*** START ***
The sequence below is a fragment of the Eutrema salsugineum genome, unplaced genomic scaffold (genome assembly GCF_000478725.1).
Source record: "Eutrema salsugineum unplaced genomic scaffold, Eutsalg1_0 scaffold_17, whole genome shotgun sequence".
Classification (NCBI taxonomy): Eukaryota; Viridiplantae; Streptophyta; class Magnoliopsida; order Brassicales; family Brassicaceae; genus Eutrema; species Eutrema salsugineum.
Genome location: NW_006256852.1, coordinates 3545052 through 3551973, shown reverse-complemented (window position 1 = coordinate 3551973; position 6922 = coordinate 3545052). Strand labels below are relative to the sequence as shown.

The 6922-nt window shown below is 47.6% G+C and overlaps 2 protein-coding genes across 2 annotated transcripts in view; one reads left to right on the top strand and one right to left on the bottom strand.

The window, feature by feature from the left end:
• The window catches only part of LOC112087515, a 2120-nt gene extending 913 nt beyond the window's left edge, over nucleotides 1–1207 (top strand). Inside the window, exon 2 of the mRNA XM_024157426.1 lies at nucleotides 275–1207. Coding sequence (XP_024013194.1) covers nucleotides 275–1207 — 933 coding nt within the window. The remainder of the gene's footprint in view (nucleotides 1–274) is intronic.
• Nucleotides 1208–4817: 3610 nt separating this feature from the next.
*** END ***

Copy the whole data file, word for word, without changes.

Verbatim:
The sequence below is a fragment of the Eutrema salsugineum genome, unplaced genomic scaffold (genome assembly GCF_000478725.1).
Source record: "Eutrema salsugineum unplaced genomic scaffold, Eutsalg1_0 scaffold_17, whole genome shotgun sequence".
Classification (NCBI taxonomy): Eukaryota; Viridiplantae; Streptophyta; class Magnoliopsida; order Brassicales; family Brassicaceae; genus Eutrema; species Eutrema salsugineum.
Genome location: NW_006256852.1, coordinates 3545052 through 3551973, shown reverse-complemented (window position 1 = coordinate 3551973; position 6922 = coordinate 3545052). Strand labels below are relative to the sequence as shown.

The 6922-nt window shown below is 47.6% G+C and overlaps 2 protein-coding genes across 2 annotated transcripts in view; one reads left to right on the top strand and one right to left on the bottom strand.

The window, feature by feature from the left end:
• The window catches only part of LOC112087515, a 2120-nt gene extending 913 nt beyond the window's left edge, over nucleotides 1–1207 (top strand). Inside the window, exon 2 of the mRNA XM_024157426.1 lies at nucleotides 275–1207. Coding sequence (XP_024013194.1) covers nucleotides 275–1207 — 933 coding nt within the window. The remainder of the gene's footprint in view (nucleotides 1–274) is intronic.
• Nucleotides 1208–4817: 3610 nt separating this feature from the next.